I-212 Waivers

I-212 Waiver for Reapplication for Admission after a prior deportation order

You can apply to return to the U.S. after a deportation. If you have been deported you normally will be barred from being re-admitted to the U.S. The amount of time you will be barred depends on why you were deported. It can be a bar for 5, 10 or 20 years. During the time you are barred from re-entering you can file an I-212 Waiver for Reapplication. This is often done along with an I-601 waiver application. However, an I-212 waiver alone does not require a qualifying relative or a showing of extreme hardship, unlike an I-601 waiver. Depending on the facts of your case, this application must be made either at the same consulate which will be issuing the visa or at the U.S. Citizenship and Immigration Services office having jurisdiction over the place of the original deportation.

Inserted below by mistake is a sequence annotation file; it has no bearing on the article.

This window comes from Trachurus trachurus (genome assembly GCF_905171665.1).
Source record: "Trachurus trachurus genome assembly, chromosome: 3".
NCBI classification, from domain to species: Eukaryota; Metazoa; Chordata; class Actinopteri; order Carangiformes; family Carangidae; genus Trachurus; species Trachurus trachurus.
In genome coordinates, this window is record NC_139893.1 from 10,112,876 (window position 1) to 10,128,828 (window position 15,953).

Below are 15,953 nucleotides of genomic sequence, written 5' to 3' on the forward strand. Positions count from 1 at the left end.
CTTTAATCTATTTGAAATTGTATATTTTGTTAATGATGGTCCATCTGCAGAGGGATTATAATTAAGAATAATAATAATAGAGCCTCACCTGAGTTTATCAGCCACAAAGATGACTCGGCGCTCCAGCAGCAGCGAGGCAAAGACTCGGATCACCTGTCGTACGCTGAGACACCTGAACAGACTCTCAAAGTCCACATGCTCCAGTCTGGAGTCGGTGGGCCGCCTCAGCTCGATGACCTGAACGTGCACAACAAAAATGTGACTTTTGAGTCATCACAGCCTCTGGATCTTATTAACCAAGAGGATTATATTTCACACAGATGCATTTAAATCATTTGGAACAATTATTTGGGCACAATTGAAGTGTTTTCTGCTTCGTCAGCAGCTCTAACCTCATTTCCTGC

Just as with I-601 waivers, I-212 waivers are discretionary.  Factors to be considered include:

(1) Why you were removed

(2) How long ago you were removed

(3) Length of residence in the U.S. (if residence was legal)

(4) Your moral character

(5) Your respect for law and order

(6) Evidence of reformation and rehabilitation

(7) Your family responsibilities in the United States

(8) Inadmissibility to the U.S. under other sections of law

(9) Hardship involved to you and others

(10) The need for your work (employment) in the U.S.

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